Australian Institute of Health and Welfare (2021) Acute rheumatic fever and rheumatic heart disease in Australia, 2015–2019, AIHW, Australian Government, accessed 28 November 2021
Australian Institute of Health and Welfare. (2021). Acute rheumatic fever and rheumatic heart disease in Australia, 2015–2019. Retrieved from https://www.aihw.gov.au/reports/heart-stroke-vascular-diseases/acute-rheumatic-fever-and-rheumatic-heart-disease
Acute rheumatic fever and rheumatic heart disease in Australia, 2015–2019. Australian Institute of Health and Welfare, 16 July 2021, https://www.aihw.gov.au/reports/heart-stroke-vascular-diseases/acute-rheumatic-fever-and-rheumatic-heart-disease
Australian Institute of Health and Welfare. Acute rheumatic fever and rheumatic heart disease in Australia, 2015–2019 [Internet]. Canberra: Australian Institute of Health and Welfare, 2021 [cited 2021 Nov. 28]. Available from: https://www.aihw.gov.au/reports/heart-stroke-vascular-diseases/acute-rheumatic-fever-and-rheumatic-heart-disease
Australian Institute of Health and Welfare (AIHW) 2021, Acute rheumatic fever and rheumatic heart disease in Australia, 2015–2019, viewed 28 November 2021, https://www.aihw.gov.au/reports/heart-stroke-vascular-diseases/acute-rheumatic-fever-and-rheumatic-heart-disease
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For analysis purposes, a surgical event was included regardless of the year of RHD diagnosis, acknowledging that the years for which jurisdictions have been collecting data vary.
Refer to Jurisdictional RHD control programs and registers for more information.
RHD leads to damage to the heart’s valves—the mitral, aortic, pulmonary and tricuspid valves. The damaged valves may need surgery so they can be replaced or repaired. Common surgeries include: balloon valvotomy, used to reopen narrowed valves; valve repair, used to reshape heart valves to allow for normal blood flow; and valve replacement, where the damaged valve is replaced with a mechanical or bioprosthetic valve. Surgery may include prolonged hospitalisation, isolation from family, and ongoing regular monitoring after replacements. An individual may have surgical events more than once on damaged valves, and may have multiple procedures in one surgical event—that is, multiple valves repaired or replaced in a single surgery.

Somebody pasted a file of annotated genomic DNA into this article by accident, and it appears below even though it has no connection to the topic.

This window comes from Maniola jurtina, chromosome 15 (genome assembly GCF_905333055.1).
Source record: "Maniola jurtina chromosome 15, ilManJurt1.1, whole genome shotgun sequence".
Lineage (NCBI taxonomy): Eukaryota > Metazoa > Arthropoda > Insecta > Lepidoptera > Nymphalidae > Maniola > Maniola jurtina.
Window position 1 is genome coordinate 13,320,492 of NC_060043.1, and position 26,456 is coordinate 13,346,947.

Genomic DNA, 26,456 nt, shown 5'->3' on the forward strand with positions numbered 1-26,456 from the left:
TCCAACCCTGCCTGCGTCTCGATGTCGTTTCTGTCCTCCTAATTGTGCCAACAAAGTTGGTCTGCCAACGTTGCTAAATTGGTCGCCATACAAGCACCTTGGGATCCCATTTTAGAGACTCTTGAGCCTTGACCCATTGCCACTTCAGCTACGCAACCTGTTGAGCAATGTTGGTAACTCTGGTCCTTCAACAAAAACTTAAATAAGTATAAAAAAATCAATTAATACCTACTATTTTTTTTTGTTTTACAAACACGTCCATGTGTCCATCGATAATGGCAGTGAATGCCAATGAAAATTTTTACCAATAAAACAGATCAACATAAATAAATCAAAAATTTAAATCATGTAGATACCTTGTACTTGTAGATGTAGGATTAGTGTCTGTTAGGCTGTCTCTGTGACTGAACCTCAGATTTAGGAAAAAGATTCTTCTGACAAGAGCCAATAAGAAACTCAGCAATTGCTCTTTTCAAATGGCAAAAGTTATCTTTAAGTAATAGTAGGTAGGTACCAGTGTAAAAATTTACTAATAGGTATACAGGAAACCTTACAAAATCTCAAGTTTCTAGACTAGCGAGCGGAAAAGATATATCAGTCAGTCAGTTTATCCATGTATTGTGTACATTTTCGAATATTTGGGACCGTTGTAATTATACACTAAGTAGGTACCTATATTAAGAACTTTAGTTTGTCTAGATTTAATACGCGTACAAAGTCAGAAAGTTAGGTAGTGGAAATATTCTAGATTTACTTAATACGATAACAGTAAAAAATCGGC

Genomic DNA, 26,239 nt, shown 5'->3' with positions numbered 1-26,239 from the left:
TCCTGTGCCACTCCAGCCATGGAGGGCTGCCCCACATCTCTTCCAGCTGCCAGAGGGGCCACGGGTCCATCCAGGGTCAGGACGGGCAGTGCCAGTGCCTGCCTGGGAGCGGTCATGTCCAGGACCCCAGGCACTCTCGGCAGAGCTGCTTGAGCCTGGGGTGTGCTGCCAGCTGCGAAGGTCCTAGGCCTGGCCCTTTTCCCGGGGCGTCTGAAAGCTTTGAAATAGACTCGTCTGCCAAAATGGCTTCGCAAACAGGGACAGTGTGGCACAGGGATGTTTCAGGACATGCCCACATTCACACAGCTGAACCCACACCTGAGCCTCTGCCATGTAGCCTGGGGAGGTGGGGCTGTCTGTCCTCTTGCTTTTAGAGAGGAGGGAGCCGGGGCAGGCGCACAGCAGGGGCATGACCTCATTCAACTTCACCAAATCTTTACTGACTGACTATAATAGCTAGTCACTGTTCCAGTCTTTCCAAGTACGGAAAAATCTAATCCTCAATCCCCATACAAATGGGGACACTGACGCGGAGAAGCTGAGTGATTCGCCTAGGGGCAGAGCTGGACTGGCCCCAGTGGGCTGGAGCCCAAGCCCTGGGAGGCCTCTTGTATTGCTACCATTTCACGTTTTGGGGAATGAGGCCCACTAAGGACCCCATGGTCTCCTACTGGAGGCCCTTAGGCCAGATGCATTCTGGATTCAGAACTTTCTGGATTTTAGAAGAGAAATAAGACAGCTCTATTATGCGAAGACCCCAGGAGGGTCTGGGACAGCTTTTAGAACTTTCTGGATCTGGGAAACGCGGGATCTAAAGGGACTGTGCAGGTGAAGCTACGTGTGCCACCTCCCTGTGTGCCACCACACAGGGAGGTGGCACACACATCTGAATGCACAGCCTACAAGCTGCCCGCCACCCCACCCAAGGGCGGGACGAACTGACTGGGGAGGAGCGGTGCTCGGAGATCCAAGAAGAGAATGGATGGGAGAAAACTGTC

These figures reflect only those surgeries that were reported or recorded in the registers, and may not necessarily include all RHD-related surgery undertaken. However, comparison with data from the National Hospital Morbidity Database suggests that most RHD surgeries among Indigenous Australians in the 4 relevant jurisdictions are recorded on the registers (AIHW unpublished analysis).
In 2015–2019, 370 Aboriginal and Torres Strait Islander people underwent 381 surgical events. Of these individuals:
On average, people were diagnosed with RHD 6.9 years before having surgery.
*per 100,000 people with RHD.
Note: Data only available for Qld, WA, SA and NT.
Chart: AIHW. Source: AIHW analysis of the National Rheumatic Heart Disease Data Collection, as at 31 December 2019.
In 2015–2019, of the 381 surgical events among 370 Indigenous Australians, most surgical events occurred among those aged:
During the same period, children aged 5–14 with RHD had the highest rate of surgery (12,152 per 100,000 population with RHD; 48 surgical events). No children aged less than 5 years old were known to have had surgery for RHD in this period (Figure 12).
Data visualisation - Figure 12: Surgical events among Indigenous Australians with RHD, by age group and sex, 2015-2019
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